I knew one charismatic preacher who would talk about "swimming in the river" (referring to "God's blessings"). Within weeks, I knew people who repeated this in their daily conversations. This and other rhetoric became common language used by quite a few people.

Like doctrinal adherence required for membership and activity in many churches with sectarian doctrines, people have a tendency to resemble the things that they yield themselves to. This is why it is vital that we yield ourselves to Christ -- first and foremost. Our language will be biblical and our love for Christ will be apparent.

Now, I have heard of preachers who acknowledge preaching messages written or recited by others. They don't credit the source either (even claiming that God was the inspiration of the original message). I do think that there is some danger in this practice. A quick citation (even rhetorically) would be more forthcoming and honest.

I also think that this raises an even bigger issue. What happens if you are a pastor or teacher "scheduled" to speak and feel no unction or inspiration about what to speak about? Should such an individual simply sit down? Should they ask if anyone else among the teachers of the church have something to share? Perhaps they should simply read the Word of God during such periods of time. In fact, it could be very beneficial if pastors without a message would simply read (publicly) the Word.

I will say this: I have often "received" more (in terms of knowledge, passion, and hunger for Christ) after listening to 30-50 year old messages here on SermonIndex from men like Leonard Ravenhill than I have heard coming from pulpits in many congregations in America. In fact, this might be a great option too. If a speaker has nothing to say during a scheduled meeting, why not share the words of some other minister who has gone before us?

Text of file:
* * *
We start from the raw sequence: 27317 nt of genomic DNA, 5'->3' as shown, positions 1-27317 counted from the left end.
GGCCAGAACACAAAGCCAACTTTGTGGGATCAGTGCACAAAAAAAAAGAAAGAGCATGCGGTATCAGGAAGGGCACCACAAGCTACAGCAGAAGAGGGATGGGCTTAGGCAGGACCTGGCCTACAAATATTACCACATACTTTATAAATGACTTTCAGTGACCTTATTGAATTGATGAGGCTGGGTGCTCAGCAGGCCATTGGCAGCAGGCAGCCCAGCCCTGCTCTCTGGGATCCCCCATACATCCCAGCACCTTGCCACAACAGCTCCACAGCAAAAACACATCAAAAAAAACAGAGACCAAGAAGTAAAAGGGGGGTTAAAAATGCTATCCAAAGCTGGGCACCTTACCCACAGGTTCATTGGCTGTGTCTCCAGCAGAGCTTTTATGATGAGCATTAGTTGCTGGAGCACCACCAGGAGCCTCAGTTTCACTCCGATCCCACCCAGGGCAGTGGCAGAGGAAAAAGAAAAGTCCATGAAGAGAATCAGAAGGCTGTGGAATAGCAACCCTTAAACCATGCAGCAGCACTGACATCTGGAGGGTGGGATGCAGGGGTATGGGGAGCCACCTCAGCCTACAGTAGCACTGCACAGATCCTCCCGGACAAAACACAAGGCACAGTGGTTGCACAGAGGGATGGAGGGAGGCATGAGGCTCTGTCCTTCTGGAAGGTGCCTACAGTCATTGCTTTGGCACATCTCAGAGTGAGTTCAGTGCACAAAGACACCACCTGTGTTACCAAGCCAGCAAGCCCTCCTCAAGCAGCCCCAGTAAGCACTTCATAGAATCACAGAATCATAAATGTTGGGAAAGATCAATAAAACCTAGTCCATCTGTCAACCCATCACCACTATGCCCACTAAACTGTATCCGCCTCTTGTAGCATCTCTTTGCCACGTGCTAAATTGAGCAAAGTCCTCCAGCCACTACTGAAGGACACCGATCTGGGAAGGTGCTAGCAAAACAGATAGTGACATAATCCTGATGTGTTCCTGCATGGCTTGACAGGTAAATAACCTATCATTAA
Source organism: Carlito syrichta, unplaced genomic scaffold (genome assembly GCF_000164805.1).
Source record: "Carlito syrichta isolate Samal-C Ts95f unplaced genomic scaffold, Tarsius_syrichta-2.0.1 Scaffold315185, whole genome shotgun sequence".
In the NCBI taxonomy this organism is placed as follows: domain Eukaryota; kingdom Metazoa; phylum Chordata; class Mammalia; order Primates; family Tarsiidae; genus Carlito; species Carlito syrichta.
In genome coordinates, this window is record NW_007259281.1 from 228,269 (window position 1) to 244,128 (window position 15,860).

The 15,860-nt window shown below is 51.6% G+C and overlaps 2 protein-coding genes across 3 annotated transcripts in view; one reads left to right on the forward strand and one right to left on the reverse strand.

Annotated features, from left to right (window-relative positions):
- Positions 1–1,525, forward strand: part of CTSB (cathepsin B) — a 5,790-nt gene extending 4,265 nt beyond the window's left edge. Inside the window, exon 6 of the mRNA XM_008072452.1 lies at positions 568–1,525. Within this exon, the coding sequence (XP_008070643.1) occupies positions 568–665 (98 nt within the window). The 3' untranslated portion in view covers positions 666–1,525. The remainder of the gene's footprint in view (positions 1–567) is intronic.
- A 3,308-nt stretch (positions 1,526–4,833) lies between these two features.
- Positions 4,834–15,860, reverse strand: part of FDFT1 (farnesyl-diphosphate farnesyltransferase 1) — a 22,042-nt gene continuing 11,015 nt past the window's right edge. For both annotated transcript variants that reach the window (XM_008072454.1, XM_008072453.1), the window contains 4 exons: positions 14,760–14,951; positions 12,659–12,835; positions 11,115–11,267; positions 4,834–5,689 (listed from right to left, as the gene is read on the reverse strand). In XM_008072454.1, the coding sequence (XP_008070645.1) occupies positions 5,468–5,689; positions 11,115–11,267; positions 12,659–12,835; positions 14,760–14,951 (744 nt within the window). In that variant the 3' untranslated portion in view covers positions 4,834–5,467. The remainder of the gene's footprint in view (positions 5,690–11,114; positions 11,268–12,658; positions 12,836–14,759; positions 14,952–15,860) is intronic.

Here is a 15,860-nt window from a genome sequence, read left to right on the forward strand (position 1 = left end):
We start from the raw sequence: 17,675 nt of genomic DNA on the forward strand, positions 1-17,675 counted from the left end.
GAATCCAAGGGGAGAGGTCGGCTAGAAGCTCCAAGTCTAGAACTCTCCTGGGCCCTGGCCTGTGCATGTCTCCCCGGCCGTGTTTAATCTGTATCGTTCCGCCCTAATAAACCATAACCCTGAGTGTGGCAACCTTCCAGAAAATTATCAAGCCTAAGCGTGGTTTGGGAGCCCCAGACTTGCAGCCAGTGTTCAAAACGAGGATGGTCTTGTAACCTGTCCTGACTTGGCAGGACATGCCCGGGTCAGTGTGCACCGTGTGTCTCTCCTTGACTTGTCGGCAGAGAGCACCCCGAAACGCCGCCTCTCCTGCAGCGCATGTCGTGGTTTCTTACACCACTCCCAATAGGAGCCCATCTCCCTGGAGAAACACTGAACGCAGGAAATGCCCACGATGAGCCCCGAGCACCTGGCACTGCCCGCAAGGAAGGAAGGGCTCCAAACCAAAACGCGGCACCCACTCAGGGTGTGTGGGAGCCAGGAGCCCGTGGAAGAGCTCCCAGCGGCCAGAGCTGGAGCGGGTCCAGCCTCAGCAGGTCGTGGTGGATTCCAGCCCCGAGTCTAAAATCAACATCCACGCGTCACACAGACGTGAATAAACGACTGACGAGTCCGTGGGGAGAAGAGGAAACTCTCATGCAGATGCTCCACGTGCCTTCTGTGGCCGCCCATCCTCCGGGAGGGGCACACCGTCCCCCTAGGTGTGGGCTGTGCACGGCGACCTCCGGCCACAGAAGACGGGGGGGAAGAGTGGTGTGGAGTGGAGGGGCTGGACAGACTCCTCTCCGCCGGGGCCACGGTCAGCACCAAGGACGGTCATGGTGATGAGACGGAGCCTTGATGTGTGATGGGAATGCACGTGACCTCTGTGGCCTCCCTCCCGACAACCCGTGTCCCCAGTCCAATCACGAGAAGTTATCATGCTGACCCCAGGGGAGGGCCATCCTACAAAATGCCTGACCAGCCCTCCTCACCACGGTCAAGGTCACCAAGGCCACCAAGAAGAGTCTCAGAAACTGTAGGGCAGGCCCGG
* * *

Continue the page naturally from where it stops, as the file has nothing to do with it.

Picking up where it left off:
I don't think that it is being too "legalistic" to want a speaker to speak under the pretense that the words that he is sharing is his own "revelation," "inspiration" or "understanding" from God. At the same time, I don't think that anyone should spend too much time focusing on such things. Like what I suspect is true with most people, I often read the Word and pray during any message that I hear and try to sift through the words spoken and find some wisdom from the Lord.


 2014/4/8 18:08Profile


If we could retain Biblical terminology, perhaps we can avoid:

- I Tim. 1:6 - "fruitless discussion"
- I Tim. 6:4 - "morbid interest in controversial questions and disputes about words"
- II Tim. 2:14 - "wrangling about words"
- II Tim. 2:23 - "foolish and ignorant speculation"
- Titus 3:9 - "foolish controversies"

But, it is a bit hard to do this when terminology is changing "like the wind" with the constant changing of Bible versions.

Result: Big time CONFUSION in the Church!

 2014/4/8 18:13